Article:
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Organ Donor? There’s more you need to understand.
Becoming an organ donor seems like a win-win situation. Some 3.3 people on the transplant waiting list will have their lives extended by your gift (3.3 is the average yield of solid organs per donor). You’re a hero, and at no real cost, apparently.
But what are you giving up when you check the donor box on your license? Your organs, of course—but much more. You’re also giving up your right to informed consent. Doctors don’t have to tell you or your relatives what they will do to your body during an organ harvest operation because you’ll be dead, with no legal rights.
The most likely donors are victims of head trauma (from, say, a car or motorcycle accident), spontaneous bleeding in the head, or an aneurysm—patients who can be ruled dead based on brain-death criteria. But brain deaths are estimated to be just around 1% of the total. Everyone else dies from failure of the heart, circulation and breathing, which leads the organs to deteriorate quickly.
The current criteria on brain death were set by a Harvard Medical School committee in 1968, at a time when organ transplantation was making great strides. In 1981, the Uniform Determination of Death Act made brain death a legal form of death in all 50 states.
The exam for brain death is simple. A doctor splashes ice water in your ears (to look for shivering in the eyes), pokes your eyes with a cotton swab and checks for any gag reflex, among other rudimentary tests. It takes less time than a standard eye exam. Finally, in what’s called the apnea test, the ventilator is disconnected to see if you can breathe unassisted. If not, you are brain dead. (Some or all of the above tests are repeated hours later for confirmation.)
Here’s the weird part. If you fail the apnea test, your respirator is reconnected. You will begin to breathe again, your heart pumping blood, keeping the organs fresh. Doctors like to say that, at this point, the “person” has departed the body. You will now be called a BHC, or beating-heart cadaver.
Still, you will have more in common biologically with a living person than with a person whose heart has stopped. Your vital organs will function, you’ll maintain your body temperature, and your wounds will continue to heal. You can still get bedsores, have heart attacks and get fever from infections.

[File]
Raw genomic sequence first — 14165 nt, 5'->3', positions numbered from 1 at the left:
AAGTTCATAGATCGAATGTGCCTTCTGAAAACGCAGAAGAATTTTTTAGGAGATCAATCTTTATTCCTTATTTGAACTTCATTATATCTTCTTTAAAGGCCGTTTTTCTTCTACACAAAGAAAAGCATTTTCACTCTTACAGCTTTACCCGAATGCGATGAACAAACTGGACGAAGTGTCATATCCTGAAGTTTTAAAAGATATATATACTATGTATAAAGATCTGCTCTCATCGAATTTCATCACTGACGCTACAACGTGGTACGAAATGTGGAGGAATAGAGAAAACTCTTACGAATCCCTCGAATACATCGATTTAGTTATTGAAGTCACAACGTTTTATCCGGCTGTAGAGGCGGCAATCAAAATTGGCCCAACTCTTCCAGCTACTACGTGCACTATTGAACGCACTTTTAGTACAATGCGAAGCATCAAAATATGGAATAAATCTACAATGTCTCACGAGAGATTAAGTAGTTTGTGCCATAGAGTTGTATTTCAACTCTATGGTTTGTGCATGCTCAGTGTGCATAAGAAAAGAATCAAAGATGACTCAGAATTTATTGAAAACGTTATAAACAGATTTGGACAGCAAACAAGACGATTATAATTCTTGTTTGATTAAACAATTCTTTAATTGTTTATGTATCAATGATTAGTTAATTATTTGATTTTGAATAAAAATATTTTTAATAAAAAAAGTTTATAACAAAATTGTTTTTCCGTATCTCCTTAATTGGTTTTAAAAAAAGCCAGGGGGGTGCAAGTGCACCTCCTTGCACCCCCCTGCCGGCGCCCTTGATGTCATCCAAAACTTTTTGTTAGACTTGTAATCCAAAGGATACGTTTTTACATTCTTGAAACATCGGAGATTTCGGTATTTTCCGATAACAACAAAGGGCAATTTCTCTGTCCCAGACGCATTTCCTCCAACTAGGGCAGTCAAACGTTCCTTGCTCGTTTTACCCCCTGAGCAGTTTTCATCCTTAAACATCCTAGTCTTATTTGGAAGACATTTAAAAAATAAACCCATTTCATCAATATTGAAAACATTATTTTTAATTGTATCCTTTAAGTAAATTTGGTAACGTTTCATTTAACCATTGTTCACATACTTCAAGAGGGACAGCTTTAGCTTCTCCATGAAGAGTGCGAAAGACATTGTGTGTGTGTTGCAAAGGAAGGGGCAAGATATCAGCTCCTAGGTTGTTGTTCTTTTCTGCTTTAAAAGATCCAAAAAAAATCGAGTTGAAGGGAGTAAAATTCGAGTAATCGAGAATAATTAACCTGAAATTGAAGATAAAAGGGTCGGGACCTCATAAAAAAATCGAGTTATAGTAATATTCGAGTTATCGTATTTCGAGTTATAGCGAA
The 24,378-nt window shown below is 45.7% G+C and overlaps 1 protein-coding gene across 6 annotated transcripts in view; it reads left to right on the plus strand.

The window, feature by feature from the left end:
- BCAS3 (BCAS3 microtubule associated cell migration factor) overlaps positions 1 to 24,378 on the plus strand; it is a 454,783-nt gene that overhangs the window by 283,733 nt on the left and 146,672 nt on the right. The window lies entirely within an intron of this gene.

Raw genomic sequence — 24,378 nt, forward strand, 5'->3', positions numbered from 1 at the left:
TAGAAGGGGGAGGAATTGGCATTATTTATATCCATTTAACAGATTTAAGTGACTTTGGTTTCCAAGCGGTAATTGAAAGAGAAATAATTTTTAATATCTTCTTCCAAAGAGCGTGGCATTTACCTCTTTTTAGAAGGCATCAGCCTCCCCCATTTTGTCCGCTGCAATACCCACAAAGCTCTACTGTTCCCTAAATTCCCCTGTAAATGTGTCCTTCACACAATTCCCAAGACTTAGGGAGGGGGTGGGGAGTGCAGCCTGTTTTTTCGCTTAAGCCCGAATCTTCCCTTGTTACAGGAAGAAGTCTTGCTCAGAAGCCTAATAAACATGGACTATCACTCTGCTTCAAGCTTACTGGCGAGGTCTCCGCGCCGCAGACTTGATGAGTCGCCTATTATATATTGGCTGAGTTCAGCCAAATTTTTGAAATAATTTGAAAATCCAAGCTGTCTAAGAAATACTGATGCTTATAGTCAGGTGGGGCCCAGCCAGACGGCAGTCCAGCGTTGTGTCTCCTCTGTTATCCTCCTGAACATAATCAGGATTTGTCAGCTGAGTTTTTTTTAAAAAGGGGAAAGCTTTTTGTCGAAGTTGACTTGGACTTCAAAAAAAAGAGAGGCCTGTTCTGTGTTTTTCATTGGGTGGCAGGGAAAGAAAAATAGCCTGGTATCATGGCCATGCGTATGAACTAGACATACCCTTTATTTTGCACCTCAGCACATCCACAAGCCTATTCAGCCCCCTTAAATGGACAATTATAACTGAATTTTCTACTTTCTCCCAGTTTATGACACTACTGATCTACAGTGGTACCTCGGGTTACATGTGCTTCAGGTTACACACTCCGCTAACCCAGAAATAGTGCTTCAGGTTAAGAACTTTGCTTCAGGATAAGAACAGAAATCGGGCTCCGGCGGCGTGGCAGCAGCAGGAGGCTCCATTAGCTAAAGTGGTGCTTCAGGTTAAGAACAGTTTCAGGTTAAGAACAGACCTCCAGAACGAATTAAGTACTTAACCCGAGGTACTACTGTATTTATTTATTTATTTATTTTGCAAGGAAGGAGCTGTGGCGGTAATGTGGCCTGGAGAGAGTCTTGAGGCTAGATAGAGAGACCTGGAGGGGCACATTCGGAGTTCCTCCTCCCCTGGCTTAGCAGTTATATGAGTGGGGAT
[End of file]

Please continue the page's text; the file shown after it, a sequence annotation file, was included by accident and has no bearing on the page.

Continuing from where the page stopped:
“I like my dead people cold, stiff, gray and not breathing,” says Dr. Michael A. DeVita of the University of Pittsburgh Medical Center. “The brain dead are warm, pink and breathing.”
You might also be emitting brainwaves. Most people are surprised to learn that many people who are declared brain dead are never actually tested for higher-brain activity. The 1968 Harvard committee recommended that doctors use electroencephalography (EEG) to make sure the patient has flat brain waves. Today’s tests concentrate on the stalk-like brain stem, in charge of basics such as breathing, sleeping and waking. The EEG would alert doctors if the cortex, the thinking part of your brain, is still active.
But various researchers decided that this test was unnecessary, so it was eliminated from the mandatory criteria in 1971. They reasoned that, if the brain stem is dead, the higher centers of the brain are also probably dead.
But in at least two studies before the 1981 Uniform Determination of Death Act, some “brain-dead” patients were found to be emitting brain waves. One, from the National Institute of Neurological Disorders and Stroke in the 1970s, found that out of 503 patients who met the usual criteria of brain death, 17 showed activity in an EEG.
Even some of the sharpest critics of the brain-death criteria argue that there is no possibility that donors will be in pain during the harvesting of their organs. One, Robert Truog, professor of medical ethics, anesthesia and pediatrics at Harvard Medical School, compared the topic of pain in an organ donor to an argument over “whether it is OK to kick a rock.”
But BHCs—who don’t receive anesthetics during an organ harvest operation—react to the scalpel like inadequately anesthetized live patients, exhibiting high blood pressure and sometimes soaring heart rates. Doctors say these are simply reflexes.
What if there is sound evidence that you are alive after being declared brain dead? In a 1999 article in the peer-reviewed journal Anesthesiology, Gail A. Van Norman, a professor of anesthesiology at the University of Washington, reported a case in which a 30-year-old patient with severe head trauma began breathing spontaneously after being declared brain dead. The physicians said that, because there was no chance of recovery, he could still be considered dead. The harvest proceeded over the objections of the anesthesiologist, who saw the donor move, and then react to the scalpel with hypertension.
Organ transplantation—from procurement of organs to transplant to the first year of postoperative care—is a $20 billion per year business. Recipients of single-organ transplants—heart, intestine, kidney, liver, single and double lung and pancreas—are charged an average $470,000, ranging from $288,000 for a kidney transplant to $1.2 million for an intestine transplant, according to consulting firm Milliman. Neither donors nor their families can be paid for organs.
It is possible that not being a donor on your license can give you more bargaining power. If you leave instructions with your next of kin, they can perhaps negotiate a better deal. Instead of just the usual icewater-in-the-ears, why not ask for a blood-flow study to make sure your cortex is truly out of commission?
And how about some anesthetic? Although he doesn’t believe the brain dead feel pain, Dr. Truog has used two light anesthetics, high-dose fentanyl and sufentanil, which won’t harm organs, to quell high blood pressure or heart rate during harvesting operations. “If it were my family,” he said, “I’d request them.”